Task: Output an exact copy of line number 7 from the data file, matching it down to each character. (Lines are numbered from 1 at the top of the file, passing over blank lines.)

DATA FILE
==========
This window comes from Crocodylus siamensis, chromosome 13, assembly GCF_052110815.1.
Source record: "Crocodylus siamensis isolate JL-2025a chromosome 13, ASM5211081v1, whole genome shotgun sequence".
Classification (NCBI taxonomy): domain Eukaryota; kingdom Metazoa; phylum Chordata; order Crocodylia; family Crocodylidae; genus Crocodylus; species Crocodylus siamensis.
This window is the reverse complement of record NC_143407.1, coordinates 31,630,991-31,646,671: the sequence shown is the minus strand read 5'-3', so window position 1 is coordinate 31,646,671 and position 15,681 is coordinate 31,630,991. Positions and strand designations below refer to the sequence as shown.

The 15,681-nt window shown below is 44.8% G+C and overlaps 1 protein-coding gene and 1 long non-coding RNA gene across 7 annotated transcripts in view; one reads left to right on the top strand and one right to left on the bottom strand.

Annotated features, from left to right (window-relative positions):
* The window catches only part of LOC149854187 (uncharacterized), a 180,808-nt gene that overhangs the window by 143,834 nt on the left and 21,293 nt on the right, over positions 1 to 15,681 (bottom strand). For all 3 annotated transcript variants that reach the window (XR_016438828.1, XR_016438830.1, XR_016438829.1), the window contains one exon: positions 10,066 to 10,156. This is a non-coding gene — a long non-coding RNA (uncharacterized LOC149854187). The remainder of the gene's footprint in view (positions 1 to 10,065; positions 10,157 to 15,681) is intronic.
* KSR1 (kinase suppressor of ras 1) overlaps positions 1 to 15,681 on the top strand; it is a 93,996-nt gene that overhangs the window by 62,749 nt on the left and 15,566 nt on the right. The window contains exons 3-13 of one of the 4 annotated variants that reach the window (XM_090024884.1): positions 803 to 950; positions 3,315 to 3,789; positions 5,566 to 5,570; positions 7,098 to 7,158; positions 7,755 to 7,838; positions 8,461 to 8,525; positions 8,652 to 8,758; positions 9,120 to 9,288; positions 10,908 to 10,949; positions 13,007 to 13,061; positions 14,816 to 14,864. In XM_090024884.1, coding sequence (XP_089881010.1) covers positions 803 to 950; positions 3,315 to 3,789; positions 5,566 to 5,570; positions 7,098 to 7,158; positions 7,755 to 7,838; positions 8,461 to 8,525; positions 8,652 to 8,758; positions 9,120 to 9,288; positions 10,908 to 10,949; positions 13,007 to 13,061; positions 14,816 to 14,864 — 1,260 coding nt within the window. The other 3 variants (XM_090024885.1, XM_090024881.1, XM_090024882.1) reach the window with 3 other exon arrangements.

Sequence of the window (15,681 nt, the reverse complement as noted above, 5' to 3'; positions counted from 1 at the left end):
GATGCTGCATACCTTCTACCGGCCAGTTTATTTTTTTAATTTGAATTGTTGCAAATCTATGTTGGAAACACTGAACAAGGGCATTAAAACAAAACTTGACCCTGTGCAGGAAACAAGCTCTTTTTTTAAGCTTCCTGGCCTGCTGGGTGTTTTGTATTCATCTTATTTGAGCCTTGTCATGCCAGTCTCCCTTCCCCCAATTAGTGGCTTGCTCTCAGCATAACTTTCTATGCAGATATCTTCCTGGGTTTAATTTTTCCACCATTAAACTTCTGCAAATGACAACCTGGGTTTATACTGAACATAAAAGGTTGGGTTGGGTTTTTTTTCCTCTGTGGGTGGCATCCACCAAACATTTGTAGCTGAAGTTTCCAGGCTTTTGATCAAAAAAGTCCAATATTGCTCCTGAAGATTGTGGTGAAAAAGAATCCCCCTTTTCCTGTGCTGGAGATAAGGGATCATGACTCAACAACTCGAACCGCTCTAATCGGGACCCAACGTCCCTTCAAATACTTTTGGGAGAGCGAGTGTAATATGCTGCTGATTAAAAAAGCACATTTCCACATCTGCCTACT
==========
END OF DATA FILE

* The window catches only part of LOC149854187 (uncharacterized), a 180,808-nt gene that overhangs the window by 143,834 nt on the left and 21,293 nt on the right, over positions 1 to 15,681 (bottom strand). For all 3 annotated transcript variants that reach the window (XR_016438828.1, XR_016438830.1, XR_016438829.1), the window contains one exon: positions 10,066 to 10,156. This is a non-coding gene — a long non-coding RNA (uncharacterized LOC149854187). The remainder of the gene's footprint in view (positions 1 to 10,065; positions 10,157 to 15,681) is intronic.